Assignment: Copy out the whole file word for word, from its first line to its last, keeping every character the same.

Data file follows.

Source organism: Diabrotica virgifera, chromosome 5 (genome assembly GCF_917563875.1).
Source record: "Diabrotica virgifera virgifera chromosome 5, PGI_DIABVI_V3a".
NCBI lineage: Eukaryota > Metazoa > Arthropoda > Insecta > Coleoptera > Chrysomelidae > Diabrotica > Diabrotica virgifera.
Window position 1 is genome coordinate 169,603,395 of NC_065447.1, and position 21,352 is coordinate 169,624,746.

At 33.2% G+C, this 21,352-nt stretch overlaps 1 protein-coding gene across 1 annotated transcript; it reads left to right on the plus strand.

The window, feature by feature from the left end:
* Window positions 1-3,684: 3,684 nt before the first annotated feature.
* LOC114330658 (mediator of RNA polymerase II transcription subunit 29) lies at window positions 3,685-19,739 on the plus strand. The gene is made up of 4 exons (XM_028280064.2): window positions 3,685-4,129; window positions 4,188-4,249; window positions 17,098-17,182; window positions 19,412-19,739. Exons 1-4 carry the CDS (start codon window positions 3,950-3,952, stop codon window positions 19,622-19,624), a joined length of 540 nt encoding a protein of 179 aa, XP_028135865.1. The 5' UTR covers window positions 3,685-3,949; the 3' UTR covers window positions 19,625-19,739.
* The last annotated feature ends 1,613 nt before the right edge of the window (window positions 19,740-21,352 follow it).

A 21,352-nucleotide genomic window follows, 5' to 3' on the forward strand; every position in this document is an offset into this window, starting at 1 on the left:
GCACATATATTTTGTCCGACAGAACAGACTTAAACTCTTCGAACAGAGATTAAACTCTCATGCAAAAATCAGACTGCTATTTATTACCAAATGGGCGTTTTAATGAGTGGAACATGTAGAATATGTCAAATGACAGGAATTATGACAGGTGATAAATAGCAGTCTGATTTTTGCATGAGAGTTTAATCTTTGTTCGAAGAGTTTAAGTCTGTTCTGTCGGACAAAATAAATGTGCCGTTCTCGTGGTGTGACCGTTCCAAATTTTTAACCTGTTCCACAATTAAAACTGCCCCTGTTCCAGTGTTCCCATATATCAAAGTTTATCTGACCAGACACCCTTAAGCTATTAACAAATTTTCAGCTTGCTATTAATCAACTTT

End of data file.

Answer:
Source organism: Diabrotica virgifera, chromosome 5 (genome assembly GCF_917563875.1).
Source record: "Diabrotica virgifera virgifera chromosome 5, PGI_DIABVI_V3a".
NCBI lineage: Eukaryota > Metazoa > Arthropoda > Insecta > Coleoptera > Chrysomelidae > Diabrotica > Diabrotica virgifera.
Window position 1 is genome coordinate 169,603,395 of NC_065447.1, and position 21,352 is coordinate 169,624,746.

At 33.2% G+C, this 21,352-nt stretch overlaps 1 protein-coding gene across 1 annotated transcript; it reads left to right on the plus strand.

The window, feature by feature from the left end:
* Window positions 1-3,684: 3,684 nt before the first annotated feature.
* LOC114330658 (mediator of RNA polymerase II transcription subunit 29) lies at window positions 3,685-19,739 on the plus strand. The gene is made up of 4 exons (XM_028280064.2): window positions 3,685-4,129; window positions 4,188-4,249; window positions 17,098-17,182; window positions 19,412-19,739. Exons 1-4 carry the CDS (start codon window positions 3,950-3,952, stop codon window positions 19,622-19,624), a joined length of 540 nt encoding a protein of 179 aa, XP_028135865.1. The 5' UTR covers window positions 3,685-3,949; the 3' UTR covers window positions 19,625-19,739.
* The last annotated feature ends 1,613 nt before the right edge of the window (window positions 19,740-21,352 follow it).

A 21,352-nucleotide genomic window follows, 5' to 3' on the forward strand; every position in this document is an offset into this window, starting at 1 on the left:
GCACATATATTTTGTCCGACAGAACAGACTTAAACTCTTCGAACAGAGATTAAACTCTCATGCAAAAATCAGACTGCTATTTATTACCAAATGGGCGTTTTAATGAGTGGAACATGTAGAATATGTCAAATGACAGGAATTATGACAGGTGATAAATAGCAGTCTGATTTTTGCATGAGAGTTTAATCTTTGTTCGAAGAGTTTAAGTCTGTTCTGTCGGACAAAATAAATGTGCCGTTCTCGTGGTGTGACCGTTCCAAATTTTTAACCTGTTCCACAATTAAAACTGCCCCTGTTCCAGTGTTCCCATATATCAAAGTTTATCTGACCAGACACCCTTAAGCTATTAACAAATTTTCAGCTTGCTATTAATCAACTTT